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Livestock associated antimicrobial resistance can reduce productivity and cause economic losses, threatening the livelihoods of poor farming communities in low-income settings.

We investigated the practices and risk factors for increased antibiotic use, and antimicrobial resistance in Escherichia coli including resistance to human critically important antibiotics like cefotaxime and colistin in semi-intensive and free-range poultry farms in Uganda.

Samples and farm management data were collected from 402 poultry farms in two districts between October 2021 to March 2022.

Samples were processed to isolate E. coli and to quantify cefotaxime (CTX) and colistin (COL) resistant coliforms.

The identification of presumptive E. coli isolated on MacConkey agar without antibiotics, was confirmed by matrix-assisted laser desorption/ionization-time of flight mass spectrometry and subjected to antimicrobial susceptibility testing by disk diffusion using EUCAST guidelines.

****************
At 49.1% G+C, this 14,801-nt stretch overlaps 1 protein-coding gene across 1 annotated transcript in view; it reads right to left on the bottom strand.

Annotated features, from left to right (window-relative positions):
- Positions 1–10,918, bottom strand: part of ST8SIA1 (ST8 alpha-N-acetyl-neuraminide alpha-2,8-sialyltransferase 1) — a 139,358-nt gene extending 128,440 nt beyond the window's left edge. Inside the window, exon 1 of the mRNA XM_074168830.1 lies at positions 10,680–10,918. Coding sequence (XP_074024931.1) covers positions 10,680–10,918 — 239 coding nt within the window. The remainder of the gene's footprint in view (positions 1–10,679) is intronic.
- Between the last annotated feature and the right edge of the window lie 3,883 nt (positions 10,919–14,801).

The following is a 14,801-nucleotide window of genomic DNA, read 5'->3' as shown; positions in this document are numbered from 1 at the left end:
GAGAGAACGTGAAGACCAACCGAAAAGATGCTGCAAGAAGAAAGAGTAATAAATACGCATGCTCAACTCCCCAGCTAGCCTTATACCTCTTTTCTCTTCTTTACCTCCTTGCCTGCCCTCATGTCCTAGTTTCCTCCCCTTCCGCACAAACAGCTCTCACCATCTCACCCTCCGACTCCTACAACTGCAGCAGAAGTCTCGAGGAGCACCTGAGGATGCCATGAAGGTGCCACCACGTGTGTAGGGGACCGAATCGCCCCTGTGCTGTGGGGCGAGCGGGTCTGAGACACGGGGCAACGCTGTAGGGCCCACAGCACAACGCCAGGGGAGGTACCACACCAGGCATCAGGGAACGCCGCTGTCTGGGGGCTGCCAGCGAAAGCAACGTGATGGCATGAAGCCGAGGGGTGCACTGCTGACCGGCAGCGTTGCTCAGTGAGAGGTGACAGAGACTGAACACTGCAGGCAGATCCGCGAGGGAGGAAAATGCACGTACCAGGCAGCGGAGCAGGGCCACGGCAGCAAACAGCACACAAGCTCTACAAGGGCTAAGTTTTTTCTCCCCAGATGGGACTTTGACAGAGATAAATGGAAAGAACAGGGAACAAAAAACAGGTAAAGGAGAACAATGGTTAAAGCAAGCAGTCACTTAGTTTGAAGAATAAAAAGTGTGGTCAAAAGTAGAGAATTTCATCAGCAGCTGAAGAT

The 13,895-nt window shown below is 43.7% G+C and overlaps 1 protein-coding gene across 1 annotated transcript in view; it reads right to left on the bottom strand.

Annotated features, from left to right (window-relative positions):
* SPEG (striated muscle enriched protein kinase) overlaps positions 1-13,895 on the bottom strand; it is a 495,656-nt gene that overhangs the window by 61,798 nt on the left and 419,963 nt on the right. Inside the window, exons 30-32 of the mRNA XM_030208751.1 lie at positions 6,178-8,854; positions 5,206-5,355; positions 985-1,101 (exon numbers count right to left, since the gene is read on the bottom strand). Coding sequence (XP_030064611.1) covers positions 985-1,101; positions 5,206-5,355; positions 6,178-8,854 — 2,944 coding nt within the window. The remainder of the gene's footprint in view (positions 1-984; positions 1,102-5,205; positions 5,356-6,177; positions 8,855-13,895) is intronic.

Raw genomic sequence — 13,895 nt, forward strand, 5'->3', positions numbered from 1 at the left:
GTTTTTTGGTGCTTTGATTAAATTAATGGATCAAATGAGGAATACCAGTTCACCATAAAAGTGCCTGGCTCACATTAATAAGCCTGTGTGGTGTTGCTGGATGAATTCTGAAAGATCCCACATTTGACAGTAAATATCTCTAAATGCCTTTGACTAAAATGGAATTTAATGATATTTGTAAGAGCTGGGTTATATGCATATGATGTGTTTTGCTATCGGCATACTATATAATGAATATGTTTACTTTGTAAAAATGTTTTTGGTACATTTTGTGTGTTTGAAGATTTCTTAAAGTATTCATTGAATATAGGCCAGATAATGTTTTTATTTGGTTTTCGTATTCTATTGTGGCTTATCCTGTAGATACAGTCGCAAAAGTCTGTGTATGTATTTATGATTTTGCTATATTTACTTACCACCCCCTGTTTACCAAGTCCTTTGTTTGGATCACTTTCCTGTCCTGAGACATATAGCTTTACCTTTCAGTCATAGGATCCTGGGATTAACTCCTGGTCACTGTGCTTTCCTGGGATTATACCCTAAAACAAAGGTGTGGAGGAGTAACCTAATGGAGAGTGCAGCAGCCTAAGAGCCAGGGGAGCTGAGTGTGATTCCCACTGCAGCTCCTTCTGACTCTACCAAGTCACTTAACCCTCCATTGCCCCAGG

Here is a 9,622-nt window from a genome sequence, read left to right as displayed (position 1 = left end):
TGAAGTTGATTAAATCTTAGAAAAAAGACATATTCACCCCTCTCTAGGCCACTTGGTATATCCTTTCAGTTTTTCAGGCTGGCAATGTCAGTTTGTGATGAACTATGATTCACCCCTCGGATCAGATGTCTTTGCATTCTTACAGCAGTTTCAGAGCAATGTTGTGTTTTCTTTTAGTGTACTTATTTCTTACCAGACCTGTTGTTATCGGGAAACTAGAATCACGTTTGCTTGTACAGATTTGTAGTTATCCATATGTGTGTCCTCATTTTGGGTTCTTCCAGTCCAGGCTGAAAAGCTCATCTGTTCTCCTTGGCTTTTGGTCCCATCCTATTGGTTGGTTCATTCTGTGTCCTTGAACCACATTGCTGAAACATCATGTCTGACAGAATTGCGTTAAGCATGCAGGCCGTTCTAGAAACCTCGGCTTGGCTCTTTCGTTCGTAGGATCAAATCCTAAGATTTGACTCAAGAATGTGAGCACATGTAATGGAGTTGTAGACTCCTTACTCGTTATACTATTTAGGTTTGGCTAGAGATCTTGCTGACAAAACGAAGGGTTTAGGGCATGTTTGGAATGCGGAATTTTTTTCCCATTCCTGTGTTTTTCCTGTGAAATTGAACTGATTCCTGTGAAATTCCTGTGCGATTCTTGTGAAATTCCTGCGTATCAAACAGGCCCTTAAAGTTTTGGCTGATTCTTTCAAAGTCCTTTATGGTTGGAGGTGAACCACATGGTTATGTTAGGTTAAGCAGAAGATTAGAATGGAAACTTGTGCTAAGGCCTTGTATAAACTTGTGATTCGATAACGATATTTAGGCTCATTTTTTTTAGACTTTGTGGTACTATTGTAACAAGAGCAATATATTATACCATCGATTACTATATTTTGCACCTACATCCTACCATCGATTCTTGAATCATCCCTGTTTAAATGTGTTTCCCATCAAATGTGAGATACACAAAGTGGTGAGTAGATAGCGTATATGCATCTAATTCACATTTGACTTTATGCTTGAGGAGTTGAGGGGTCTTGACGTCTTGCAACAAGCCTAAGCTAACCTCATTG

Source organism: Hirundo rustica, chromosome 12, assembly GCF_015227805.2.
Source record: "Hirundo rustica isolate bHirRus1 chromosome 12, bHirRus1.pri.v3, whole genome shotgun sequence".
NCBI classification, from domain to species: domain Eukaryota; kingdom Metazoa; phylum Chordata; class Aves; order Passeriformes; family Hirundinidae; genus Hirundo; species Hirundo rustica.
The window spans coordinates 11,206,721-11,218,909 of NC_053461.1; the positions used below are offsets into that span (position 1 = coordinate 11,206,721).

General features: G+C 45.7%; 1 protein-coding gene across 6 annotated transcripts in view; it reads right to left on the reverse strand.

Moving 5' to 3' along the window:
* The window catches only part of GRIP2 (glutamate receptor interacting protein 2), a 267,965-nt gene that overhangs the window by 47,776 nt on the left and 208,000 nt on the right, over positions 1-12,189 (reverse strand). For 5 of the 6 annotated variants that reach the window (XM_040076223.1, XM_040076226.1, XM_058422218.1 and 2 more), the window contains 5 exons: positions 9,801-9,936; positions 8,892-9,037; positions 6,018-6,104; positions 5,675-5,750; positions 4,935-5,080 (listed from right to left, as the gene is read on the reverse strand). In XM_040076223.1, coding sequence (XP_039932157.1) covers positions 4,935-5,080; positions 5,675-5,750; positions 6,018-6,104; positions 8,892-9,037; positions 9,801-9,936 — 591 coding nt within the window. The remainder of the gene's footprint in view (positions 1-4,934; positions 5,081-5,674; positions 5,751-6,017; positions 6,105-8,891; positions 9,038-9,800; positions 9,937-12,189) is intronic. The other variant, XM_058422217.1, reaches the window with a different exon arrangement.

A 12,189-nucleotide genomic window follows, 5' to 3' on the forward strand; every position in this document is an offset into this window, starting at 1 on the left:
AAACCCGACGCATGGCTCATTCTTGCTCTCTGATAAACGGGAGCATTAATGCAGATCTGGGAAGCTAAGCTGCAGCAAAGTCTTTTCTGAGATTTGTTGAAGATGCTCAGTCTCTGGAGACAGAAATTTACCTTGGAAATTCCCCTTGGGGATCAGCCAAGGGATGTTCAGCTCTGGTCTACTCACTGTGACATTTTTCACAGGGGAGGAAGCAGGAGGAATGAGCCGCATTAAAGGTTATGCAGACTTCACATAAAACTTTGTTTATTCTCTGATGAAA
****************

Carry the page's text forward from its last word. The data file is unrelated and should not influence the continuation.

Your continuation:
Our models indicated that antibiotic use was associated with production intensity, and type of feed used.

Moreover, semi-intensive farmers had better knowledge on antibiotic use compared to farmers in the free-range system. In semi-intensive farms, 52% harbored COLR and 57% CTXR coliforms. In free-range farms, 54% had COLR and 67% CTXR coliforms.

Resistance to tetracycline, ampicillin and enrofloxacin were more frequent in semi-intensive farms compared to the free-range farms.

Multi-drug resistant E. coli were identified in both poultry production systems despite different management and antibiotic use practices.

There was no significant relationship between antibiotic use and resistance for the six antibiotics tested.

Mbatidde, I., Ndoboli, D., Ayebare, D., Muloi, D., Roesel, K., Ochieng, L., Dione, M., Tenhagen, B.-A., Biryomumaisho, S., Wampande, E., Wieland, B., Olsen, J.E. and Moodley, A. 2024. Antimicrobial use and antimicrobial resistance in Escherichia coli in semi-intensive and free-range poultry farms in Uganda. One Health 18: 100762.